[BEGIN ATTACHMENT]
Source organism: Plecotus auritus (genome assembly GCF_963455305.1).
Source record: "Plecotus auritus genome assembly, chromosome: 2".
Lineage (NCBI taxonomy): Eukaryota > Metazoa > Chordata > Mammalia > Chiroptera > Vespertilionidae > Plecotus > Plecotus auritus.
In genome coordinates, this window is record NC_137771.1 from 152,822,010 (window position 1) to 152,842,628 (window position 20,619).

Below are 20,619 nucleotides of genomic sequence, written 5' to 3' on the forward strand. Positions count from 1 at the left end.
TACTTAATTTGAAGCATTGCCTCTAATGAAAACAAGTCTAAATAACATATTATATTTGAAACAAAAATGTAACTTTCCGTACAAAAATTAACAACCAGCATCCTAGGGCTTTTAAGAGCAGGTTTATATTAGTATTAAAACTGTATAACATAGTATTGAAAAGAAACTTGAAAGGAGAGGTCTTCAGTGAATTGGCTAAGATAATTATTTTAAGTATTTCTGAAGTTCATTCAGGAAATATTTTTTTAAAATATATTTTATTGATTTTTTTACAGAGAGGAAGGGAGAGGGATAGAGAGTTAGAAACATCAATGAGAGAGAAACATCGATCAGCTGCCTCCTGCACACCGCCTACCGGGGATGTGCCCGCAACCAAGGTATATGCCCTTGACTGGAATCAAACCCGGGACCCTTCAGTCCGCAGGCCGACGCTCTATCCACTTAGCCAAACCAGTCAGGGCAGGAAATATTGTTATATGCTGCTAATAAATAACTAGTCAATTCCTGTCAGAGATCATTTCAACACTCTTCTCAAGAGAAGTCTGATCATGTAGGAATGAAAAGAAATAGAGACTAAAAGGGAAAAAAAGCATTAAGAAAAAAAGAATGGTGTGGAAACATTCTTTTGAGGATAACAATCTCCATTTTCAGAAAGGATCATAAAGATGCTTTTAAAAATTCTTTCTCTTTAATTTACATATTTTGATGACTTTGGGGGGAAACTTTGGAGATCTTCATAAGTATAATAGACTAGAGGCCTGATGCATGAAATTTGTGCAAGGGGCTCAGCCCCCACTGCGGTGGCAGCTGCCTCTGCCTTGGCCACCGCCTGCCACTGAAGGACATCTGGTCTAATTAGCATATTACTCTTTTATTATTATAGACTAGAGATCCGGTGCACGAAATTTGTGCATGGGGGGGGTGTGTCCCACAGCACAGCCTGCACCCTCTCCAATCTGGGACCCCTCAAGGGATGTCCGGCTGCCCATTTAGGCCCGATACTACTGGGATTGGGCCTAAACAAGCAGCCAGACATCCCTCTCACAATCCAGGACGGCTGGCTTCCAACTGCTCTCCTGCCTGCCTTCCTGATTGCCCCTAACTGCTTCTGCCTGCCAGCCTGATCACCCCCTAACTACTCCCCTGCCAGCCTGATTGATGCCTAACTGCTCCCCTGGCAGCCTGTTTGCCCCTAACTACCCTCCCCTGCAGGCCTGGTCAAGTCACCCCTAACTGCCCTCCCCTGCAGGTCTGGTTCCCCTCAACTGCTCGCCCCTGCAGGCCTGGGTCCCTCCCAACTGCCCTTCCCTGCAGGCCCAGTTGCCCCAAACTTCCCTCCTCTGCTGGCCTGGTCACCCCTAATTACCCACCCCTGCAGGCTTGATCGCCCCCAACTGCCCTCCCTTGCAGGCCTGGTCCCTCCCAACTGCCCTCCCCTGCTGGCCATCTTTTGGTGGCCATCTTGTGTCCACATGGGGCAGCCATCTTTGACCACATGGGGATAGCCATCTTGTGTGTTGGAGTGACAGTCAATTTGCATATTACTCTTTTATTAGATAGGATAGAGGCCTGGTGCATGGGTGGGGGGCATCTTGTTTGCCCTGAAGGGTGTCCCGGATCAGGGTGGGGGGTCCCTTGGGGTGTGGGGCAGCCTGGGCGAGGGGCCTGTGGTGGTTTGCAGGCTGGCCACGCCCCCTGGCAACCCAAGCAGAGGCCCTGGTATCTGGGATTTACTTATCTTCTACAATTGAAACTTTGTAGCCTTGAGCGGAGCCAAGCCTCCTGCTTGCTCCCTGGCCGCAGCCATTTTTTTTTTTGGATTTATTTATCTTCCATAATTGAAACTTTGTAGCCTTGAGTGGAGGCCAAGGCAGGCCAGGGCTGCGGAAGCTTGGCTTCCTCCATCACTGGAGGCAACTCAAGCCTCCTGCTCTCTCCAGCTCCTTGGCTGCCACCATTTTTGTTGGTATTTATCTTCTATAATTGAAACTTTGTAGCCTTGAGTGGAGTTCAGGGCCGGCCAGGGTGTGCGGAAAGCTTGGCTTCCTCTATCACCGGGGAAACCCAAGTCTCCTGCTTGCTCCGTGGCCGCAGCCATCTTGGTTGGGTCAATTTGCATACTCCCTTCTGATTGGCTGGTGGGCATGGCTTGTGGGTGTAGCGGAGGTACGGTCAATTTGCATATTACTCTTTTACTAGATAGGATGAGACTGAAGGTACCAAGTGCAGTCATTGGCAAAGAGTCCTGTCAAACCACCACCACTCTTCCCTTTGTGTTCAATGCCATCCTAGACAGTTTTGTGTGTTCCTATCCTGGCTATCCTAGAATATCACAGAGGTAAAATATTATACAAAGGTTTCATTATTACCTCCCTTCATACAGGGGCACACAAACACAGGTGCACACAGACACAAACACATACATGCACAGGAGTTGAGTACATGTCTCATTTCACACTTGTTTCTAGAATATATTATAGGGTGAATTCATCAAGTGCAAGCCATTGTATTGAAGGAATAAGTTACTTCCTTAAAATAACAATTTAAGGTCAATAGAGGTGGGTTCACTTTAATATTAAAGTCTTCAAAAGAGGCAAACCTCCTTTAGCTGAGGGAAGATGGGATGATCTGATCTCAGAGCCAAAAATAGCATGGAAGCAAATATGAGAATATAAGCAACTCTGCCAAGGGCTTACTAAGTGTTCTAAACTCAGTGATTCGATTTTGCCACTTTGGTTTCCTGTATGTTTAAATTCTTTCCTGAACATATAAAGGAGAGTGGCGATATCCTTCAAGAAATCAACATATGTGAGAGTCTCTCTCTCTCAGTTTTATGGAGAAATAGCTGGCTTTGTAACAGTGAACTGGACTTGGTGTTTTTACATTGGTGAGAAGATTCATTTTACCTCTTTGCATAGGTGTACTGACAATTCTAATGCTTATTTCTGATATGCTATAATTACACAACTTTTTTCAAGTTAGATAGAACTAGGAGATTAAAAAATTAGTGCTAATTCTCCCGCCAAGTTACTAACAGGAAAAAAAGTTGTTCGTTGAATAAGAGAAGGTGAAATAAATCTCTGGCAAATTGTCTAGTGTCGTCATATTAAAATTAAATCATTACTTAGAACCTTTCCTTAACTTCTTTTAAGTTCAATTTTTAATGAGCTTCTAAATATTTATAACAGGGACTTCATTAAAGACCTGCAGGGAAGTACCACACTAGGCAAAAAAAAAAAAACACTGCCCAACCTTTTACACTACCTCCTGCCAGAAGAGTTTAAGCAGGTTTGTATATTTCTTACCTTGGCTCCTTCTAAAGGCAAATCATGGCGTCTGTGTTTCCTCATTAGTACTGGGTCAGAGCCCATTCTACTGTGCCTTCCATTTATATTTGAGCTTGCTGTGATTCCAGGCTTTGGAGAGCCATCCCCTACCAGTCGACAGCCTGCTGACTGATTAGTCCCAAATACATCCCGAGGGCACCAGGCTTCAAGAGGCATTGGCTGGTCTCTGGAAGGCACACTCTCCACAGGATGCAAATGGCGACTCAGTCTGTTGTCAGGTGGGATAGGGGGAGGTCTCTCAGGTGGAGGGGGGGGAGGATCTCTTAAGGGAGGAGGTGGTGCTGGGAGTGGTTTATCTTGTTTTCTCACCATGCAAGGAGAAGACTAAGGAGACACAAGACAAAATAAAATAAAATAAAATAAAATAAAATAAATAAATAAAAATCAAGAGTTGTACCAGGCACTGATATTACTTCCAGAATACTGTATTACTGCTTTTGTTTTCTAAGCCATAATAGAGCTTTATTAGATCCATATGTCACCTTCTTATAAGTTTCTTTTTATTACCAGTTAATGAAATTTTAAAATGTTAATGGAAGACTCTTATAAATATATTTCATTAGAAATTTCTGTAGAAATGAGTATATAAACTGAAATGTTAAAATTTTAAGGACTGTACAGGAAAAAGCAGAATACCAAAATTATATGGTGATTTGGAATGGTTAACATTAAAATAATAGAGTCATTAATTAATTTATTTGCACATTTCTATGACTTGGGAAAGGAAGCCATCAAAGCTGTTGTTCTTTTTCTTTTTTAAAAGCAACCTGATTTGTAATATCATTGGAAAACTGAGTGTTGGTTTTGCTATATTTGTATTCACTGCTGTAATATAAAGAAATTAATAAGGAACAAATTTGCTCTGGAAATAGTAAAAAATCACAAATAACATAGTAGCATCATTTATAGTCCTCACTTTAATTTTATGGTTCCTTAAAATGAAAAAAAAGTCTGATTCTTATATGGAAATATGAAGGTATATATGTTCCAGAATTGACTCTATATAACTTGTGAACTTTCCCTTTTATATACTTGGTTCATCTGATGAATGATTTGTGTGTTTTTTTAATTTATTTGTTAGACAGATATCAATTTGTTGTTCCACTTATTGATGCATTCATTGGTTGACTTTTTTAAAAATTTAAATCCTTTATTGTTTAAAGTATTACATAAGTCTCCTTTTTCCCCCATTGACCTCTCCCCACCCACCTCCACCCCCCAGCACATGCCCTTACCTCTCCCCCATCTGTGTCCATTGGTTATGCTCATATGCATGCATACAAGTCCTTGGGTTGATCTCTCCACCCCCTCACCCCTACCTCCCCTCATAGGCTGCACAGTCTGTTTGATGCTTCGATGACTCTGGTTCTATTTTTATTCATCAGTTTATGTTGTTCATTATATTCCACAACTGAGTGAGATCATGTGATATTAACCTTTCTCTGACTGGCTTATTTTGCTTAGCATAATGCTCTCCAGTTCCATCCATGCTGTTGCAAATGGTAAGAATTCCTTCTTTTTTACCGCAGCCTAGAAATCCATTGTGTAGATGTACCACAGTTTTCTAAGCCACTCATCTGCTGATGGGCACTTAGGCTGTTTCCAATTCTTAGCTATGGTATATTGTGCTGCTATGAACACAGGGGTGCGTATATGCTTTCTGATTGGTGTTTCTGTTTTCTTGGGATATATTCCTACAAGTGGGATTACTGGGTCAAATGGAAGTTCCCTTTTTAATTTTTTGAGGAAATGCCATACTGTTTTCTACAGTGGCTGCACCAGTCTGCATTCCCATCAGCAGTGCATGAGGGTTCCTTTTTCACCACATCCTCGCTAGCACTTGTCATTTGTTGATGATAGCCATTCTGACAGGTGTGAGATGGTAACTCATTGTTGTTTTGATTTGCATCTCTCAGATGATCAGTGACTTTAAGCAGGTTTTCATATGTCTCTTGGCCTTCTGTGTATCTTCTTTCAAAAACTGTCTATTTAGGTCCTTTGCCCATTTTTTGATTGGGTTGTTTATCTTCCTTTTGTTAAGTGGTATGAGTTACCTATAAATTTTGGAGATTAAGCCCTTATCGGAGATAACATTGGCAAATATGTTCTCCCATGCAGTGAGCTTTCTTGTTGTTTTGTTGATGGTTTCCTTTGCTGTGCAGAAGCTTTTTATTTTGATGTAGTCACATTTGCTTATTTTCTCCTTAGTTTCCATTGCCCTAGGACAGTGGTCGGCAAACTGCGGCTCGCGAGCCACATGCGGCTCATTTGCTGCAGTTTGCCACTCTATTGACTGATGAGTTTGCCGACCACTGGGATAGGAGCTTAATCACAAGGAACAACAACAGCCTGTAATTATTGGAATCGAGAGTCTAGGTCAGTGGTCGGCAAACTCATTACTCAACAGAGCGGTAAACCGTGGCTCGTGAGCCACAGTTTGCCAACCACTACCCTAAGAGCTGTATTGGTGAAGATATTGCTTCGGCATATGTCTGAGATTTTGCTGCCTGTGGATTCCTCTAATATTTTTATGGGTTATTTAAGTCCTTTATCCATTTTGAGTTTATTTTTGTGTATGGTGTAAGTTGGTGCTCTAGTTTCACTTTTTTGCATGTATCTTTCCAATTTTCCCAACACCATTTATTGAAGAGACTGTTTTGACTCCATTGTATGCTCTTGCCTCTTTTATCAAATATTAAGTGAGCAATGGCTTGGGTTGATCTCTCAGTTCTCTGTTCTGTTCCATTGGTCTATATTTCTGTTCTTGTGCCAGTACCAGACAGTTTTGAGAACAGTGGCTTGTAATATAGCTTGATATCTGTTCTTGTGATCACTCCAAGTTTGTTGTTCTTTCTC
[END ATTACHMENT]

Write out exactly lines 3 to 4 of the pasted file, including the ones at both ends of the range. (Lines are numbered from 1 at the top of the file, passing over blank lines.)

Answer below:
Lineage (NCBI taxonomy): Eukaryota > Metazoa > Chordata > Mammalia > Chiroptera > Vespertilionidae > Plecotus > Plecotus auritus.
In genome coordinates, this window is record NC_137771.1 from 152,822,010 (window position 1) to 152,842,628 (window position 20,619).